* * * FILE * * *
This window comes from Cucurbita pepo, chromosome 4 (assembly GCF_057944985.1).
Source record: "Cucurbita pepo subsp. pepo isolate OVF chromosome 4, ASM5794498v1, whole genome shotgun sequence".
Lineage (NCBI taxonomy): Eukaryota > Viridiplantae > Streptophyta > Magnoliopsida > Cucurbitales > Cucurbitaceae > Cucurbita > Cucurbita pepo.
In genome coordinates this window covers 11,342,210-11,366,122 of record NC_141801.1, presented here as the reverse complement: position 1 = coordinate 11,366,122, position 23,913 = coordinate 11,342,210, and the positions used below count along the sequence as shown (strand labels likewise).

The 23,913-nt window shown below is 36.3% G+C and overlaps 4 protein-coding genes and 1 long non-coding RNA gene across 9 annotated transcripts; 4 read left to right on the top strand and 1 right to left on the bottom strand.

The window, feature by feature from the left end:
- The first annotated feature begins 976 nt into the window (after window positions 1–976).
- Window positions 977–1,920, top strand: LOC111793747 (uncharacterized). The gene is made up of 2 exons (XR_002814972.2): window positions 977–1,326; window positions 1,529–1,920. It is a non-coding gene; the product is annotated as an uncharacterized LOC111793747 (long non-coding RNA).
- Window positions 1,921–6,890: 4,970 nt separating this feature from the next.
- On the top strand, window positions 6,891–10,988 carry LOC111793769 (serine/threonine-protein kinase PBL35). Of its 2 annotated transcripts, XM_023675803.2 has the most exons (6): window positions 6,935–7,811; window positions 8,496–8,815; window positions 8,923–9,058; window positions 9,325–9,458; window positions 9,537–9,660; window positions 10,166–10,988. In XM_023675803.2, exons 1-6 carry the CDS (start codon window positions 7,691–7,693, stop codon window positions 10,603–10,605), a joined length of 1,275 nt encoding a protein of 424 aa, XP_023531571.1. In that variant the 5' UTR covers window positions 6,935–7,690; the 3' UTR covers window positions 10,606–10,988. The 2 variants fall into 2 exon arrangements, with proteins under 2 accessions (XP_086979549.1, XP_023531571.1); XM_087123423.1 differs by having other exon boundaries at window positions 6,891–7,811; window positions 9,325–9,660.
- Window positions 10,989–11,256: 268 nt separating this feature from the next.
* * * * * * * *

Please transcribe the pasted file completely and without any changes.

This window comes from Cucurbita pepo, chromosome 4 (assembly GCF_057944985.1).
Source record: "Cucurbita pepo subsp. pepo isolate OVF chromosome 4, ASM5794498v1, whole genome shotgun sequence".
Lineage (NCBI taxonomy): Eukaryota > Viridiplantae > Streptophyta > Magnoliopsida > Cucurbitales > Cucurbitaceae > Cucurbita > Cucurbita pepo.
In genome coordinates this window covers 11,342,210-11,366,122 of record NC_141801.1, presented here as the reverse complement: position 1 = coordinate 11,366,122, position 23,913 = coordinate 11,342,210, and the positions used below count along the sequence as shown (strand labels likewise).

The 23,913-nt window shown below is 36.3% G+C and overlaps 4 protein-coding genes and 1 long non-coding RNA gene across 9 annotated transcripts; 4 read left to right on the top strand and 1 right to left on the bottom strand.

The window, feature by feature from the left end:
- The first annotated feature begins 976 nt into the window (after window positions 1–976).
- Window positions 977–1,920, top strand: LOC111793747 (uncharacterized). The gene is made up of 2 exons (XR_002814972.2): window positions 977–1,326; window positions 1,529–1,920. It is a non-coding gene; the product is annotated as an uncharacterized LOC111793747 (long non-coding RNA).
- Window positions 1,921–6,890: 4,970 nt separating this feature from the next.
- On the top strand, window positions 6,891–10,988 carry LOC111793769 (serine/threonine-protein kinase PBL35). Of its 2 annotated transcripts, XM_023675803.2 has the most exons (6): window positions 6,935–7,811; window positions 8,496–8,815; window positions 8,923–9,058; window positions 9,325–9,458; window positions 9,537–9,660; window positions 10,166–10,988. In XM_023675803.2, exons 1-6 carry the CDS (start codon window positions 7,691–7,693, stop codon window positions 10,603–10,605), a joined length of 1,275 nt encoding a protein of 424 aa, XP_023531571.1. In that variant the 5' UTR covers window positions 6,935–7,690; the 3' UTR covers window positions 10,606–10,988. The 2 variants fall into 2 exon arrangements, with proteins under 2 accessions (XP_086979549.1, XP_023531571.1); XM_087123423.1 differs by having other exon boundaries at window positions 6,891–7,811; window positions 9,325–9,660.
- Window positions 10,989–11,256: 268 nt separating this feature from the next.